Far from being encouraging, however, the "you can do it, just grit your teeth and barrel through!" mentality is like salt in a wound to those who know better -- to those living out amazingly difficult lives.

When my friend lost her daughter several years ago in a car accident, she couldn't handle it.

When a mother finds out her unborn baby has multiple disabilities, she has her baby killed because she can't handle it.

When the father of a severely disabled child looks out at the unending days of caring for his child who can't do anything by himself, he leaves his family because he can't handle it.

When parents are told, "There's something wrong with your child . . . " they begin to lose their faith in God because they can't handle it.

And on a more personal note . . .

When Kieran was a baby and not eating well and not gaining weight and not sleeping and crying for hours on end and in the hospital more times that I can count, I couldn't handle it. Really. I remember telling Seth, "I don't think I can do this much longer."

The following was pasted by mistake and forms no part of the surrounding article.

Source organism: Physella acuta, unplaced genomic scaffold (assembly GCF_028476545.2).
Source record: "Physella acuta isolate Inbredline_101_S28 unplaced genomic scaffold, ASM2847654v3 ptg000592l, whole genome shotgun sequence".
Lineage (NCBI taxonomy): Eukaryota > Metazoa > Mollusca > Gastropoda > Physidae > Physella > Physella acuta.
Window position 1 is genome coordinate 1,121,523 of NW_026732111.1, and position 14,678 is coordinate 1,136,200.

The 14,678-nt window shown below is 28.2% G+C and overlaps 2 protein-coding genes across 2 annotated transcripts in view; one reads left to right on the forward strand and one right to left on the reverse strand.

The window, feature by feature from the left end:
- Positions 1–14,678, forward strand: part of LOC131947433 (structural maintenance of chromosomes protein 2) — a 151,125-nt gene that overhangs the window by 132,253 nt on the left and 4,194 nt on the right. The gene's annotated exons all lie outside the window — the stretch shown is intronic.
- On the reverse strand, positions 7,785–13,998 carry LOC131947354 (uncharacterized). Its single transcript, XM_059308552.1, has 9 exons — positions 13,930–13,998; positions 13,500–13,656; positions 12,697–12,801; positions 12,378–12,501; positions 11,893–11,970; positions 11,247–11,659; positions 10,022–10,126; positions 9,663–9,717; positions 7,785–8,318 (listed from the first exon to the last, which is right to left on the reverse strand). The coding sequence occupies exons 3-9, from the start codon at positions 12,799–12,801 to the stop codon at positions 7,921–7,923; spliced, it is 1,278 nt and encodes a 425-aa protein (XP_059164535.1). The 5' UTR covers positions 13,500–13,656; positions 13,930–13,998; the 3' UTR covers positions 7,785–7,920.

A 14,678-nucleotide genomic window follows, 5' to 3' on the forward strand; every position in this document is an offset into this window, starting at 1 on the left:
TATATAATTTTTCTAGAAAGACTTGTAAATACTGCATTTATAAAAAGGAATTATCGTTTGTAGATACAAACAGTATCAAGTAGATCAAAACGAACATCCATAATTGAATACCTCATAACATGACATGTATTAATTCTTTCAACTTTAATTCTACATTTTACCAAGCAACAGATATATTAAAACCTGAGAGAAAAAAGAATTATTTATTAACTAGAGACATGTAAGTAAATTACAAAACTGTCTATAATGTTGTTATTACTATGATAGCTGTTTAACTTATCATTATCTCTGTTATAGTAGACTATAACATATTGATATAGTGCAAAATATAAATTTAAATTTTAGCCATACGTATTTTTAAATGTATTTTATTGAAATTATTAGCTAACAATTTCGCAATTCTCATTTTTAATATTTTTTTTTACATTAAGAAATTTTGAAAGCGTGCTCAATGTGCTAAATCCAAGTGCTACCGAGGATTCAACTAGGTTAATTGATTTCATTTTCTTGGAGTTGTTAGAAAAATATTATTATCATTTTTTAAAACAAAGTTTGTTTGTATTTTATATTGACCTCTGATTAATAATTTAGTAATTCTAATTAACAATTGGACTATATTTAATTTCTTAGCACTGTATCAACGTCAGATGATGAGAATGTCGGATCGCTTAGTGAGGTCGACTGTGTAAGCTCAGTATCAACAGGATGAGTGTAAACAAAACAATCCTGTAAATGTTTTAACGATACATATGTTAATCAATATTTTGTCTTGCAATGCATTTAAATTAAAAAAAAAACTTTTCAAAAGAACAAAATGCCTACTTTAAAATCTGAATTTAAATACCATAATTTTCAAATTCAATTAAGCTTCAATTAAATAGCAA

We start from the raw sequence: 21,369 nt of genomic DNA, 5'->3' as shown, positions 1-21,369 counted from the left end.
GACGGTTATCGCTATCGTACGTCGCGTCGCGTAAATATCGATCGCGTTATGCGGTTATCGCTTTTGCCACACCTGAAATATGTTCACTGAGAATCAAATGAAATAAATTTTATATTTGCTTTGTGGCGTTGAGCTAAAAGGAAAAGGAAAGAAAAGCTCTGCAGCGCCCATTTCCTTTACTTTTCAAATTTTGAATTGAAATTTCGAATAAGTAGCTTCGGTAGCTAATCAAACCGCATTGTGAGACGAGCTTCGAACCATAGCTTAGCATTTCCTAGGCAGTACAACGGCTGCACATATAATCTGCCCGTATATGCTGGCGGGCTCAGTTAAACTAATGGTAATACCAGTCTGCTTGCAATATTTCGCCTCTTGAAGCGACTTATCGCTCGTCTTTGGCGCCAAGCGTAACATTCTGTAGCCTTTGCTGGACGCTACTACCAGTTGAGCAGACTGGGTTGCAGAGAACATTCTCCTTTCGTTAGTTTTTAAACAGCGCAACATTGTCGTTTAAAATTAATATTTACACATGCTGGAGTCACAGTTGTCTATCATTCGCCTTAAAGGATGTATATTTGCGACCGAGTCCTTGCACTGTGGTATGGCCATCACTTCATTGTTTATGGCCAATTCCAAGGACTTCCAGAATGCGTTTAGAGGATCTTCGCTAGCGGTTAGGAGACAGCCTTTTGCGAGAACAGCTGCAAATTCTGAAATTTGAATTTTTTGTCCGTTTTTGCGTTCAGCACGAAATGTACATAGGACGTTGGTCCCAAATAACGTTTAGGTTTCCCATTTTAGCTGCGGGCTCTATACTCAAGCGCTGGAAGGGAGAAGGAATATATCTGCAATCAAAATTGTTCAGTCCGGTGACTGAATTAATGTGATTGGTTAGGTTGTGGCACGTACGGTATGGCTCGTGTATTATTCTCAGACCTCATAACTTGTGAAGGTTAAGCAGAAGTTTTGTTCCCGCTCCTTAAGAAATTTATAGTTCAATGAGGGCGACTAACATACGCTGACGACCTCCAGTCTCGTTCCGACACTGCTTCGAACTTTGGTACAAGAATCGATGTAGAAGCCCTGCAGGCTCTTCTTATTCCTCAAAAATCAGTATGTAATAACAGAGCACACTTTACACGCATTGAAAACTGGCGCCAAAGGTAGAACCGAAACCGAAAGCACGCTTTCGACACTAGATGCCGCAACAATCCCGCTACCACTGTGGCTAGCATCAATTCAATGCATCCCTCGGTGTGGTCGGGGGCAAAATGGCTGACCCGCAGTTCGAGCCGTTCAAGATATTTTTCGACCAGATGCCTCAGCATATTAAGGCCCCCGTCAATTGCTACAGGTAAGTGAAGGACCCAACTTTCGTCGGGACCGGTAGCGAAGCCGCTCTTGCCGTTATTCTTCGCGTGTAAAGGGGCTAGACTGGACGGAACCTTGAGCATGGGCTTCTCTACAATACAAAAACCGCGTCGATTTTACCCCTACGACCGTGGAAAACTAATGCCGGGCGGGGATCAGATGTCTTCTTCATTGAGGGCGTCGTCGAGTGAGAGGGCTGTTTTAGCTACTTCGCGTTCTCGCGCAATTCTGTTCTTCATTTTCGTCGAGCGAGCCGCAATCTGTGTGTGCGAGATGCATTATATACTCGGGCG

When he was diagnosed with WS and we were forced to face a now-uncertain future filled with even more hospital visits, learning difficulties, potential bullies, and who-knew-what-else, I couldn't handle it.

When I'm again encouraging him to eat or telling him to put on his shoes for the fifth time because he's gotten caught up in five different things since the initial telling, I don't have the patience. I can't handle it.

And just when I think I can handle life, I'm gently (and sometimes not-so-gently) reminded that I simply can't. That I'm weak and in desperate need of the wisdom of God, the peace of Jesus, and the filling of the Holy Spirit who works to produce His fruits in my life.